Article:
By Dianna Douglas
The public health threats in Chicago aren’t just diabetes, asthma and hypertension—about 500 lives are lost every year in the city by homicide.
The University of Chicago Medicine fights the root causes of deadly violence in various ways. One recent attempt is through a partnership with CeaseFire, a group in Chicago that uses public health techniques to identify and interrupt outbreaks of violence with the same intensity as an outbreak of malaria or AIDS.
The work of CeaseFire, documented in the acclaimed 2011 film, The Interrupters, has had mixed results in lowering Chicago’s crime rate. The CeaseFire foot soldiers, called “violence interrupters,” mediate fights to try to keep them from escalating. They are hoping to change the societal norms among people who view violence as an acceptable way to solve conflict. But homicides wax and wane in the city, and the violence interrupters have had a frustrating 2012 so far, with the murder rate 60% higher than the same period last year.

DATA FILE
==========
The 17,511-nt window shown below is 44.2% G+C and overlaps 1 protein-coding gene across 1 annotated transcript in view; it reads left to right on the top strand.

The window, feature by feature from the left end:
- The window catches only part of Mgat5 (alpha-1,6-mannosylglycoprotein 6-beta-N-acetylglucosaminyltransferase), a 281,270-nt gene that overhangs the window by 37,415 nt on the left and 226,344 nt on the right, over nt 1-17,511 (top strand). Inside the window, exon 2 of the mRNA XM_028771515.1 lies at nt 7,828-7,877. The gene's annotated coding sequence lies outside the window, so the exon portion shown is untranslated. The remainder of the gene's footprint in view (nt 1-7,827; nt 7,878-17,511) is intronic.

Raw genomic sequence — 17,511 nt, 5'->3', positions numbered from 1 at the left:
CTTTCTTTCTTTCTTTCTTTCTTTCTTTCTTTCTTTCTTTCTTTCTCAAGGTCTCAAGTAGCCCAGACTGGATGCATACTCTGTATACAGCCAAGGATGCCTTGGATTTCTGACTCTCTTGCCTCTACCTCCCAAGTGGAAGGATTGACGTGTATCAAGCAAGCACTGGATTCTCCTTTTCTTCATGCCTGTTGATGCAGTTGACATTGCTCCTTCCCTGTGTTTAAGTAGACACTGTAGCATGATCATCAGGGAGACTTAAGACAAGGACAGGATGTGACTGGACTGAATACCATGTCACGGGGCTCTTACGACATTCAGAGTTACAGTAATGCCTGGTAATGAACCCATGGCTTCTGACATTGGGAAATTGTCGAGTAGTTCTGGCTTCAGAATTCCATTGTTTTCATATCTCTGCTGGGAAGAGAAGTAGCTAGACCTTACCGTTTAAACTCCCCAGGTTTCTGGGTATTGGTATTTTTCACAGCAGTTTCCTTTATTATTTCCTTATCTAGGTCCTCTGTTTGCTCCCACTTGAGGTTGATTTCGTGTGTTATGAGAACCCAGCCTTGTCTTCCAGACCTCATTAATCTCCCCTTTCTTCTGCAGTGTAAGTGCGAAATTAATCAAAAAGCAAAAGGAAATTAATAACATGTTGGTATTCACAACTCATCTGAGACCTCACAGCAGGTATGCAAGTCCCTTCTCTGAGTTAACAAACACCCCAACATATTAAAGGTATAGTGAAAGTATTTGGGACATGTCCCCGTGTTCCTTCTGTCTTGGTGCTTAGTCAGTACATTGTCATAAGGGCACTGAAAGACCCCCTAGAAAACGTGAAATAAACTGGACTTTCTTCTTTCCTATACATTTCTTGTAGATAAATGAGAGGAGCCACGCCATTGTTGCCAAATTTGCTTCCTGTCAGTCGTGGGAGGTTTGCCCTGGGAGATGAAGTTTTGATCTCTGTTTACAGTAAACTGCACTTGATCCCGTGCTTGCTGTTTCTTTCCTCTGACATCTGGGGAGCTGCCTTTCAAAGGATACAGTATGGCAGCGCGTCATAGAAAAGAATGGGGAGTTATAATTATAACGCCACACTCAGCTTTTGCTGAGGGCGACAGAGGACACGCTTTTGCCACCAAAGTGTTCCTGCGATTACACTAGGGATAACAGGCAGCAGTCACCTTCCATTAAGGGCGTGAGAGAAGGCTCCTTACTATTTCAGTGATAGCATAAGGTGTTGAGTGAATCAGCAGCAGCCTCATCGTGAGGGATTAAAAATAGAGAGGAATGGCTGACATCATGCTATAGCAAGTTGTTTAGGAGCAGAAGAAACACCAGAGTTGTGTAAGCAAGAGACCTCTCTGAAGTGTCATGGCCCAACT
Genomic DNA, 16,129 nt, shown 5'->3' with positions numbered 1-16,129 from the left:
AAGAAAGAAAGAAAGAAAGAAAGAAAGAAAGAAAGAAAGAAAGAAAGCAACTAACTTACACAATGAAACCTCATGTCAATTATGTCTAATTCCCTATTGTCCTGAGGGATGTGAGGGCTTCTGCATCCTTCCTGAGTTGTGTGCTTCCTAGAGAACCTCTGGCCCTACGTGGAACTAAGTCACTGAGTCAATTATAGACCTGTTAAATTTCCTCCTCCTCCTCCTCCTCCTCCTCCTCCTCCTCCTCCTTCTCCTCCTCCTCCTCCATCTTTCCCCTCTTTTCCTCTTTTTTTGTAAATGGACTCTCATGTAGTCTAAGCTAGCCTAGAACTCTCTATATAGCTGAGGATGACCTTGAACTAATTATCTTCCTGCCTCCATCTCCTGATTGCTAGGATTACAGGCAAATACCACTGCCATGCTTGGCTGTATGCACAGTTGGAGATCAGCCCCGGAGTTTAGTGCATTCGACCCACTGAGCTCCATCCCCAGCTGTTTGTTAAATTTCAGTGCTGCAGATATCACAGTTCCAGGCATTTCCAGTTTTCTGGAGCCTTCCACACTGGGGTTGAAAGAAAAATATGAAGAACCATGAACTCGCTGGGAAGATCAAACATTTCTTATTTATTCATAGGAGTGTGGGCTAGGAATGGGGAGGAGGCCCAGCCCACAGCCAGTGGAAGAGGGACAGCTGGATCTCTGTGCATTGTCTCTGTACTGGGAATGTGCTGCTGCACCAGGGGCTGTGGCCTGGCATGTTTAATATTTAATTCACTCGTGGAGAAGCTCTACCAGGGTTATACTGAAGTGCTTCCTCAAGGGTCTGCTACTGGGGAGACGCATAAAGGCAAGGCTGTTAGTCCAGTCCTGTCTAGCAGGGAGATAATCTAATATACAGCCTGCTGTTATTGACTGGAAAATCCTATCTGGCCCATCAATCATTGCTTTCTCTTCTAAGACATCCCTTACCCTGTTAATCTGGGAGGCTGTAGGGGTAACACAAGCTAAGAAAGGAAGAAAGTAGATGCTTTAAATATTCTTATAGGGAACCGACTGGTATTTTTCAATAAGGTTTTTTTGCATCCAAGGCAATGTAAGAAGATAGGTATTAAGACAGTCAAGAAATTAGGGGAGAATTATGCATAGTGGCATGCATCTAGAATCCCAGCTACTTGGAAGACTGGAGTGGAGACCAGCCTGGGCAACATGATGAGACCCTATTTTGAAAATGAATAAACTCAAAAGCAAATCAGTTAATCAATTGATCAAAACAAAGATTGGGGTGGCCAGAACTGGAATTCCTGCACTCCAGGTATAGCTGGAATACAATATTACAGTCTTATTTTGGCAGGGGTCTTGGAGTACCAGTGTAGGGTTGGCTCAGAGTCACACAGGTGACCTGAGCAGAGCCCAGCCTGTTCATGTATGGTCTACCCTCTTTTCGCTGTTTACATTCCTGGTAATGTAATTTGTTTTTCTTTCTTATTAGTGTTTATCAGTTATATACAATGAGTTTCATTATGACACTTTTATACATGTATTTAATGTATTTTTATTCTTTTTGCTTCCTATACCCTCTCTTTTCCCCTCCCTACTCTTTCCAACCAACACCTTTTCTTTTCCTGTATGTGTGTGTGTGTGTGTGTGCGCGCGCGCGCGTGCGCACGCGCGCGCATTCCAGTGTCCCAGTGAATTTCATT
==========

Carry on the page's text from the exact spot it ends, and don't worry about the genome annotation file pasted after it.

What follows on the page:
The University of Chicago Medicine will host a total of 6 screenings of The Interrupters around the city this spring. Each is followed by a community discussion. The goal is to give the public some ideas on how to stop violence. Rather than seeing violence as a problem that should be addressed with crime control (more police, more incarceration), they hope that the community can view violence as a disease. The people infected by the disease need treatment and programs rather than judgment.
Below are scenes from one of these screenings and a discussion at the Rainbow PUSH coalition on April 10. Eric Whitaker, MD, MPH, executive vice president of strategic affiliations and associate dean of community-based research at the University of Chicago Medicine, served as the facilitator for the panel.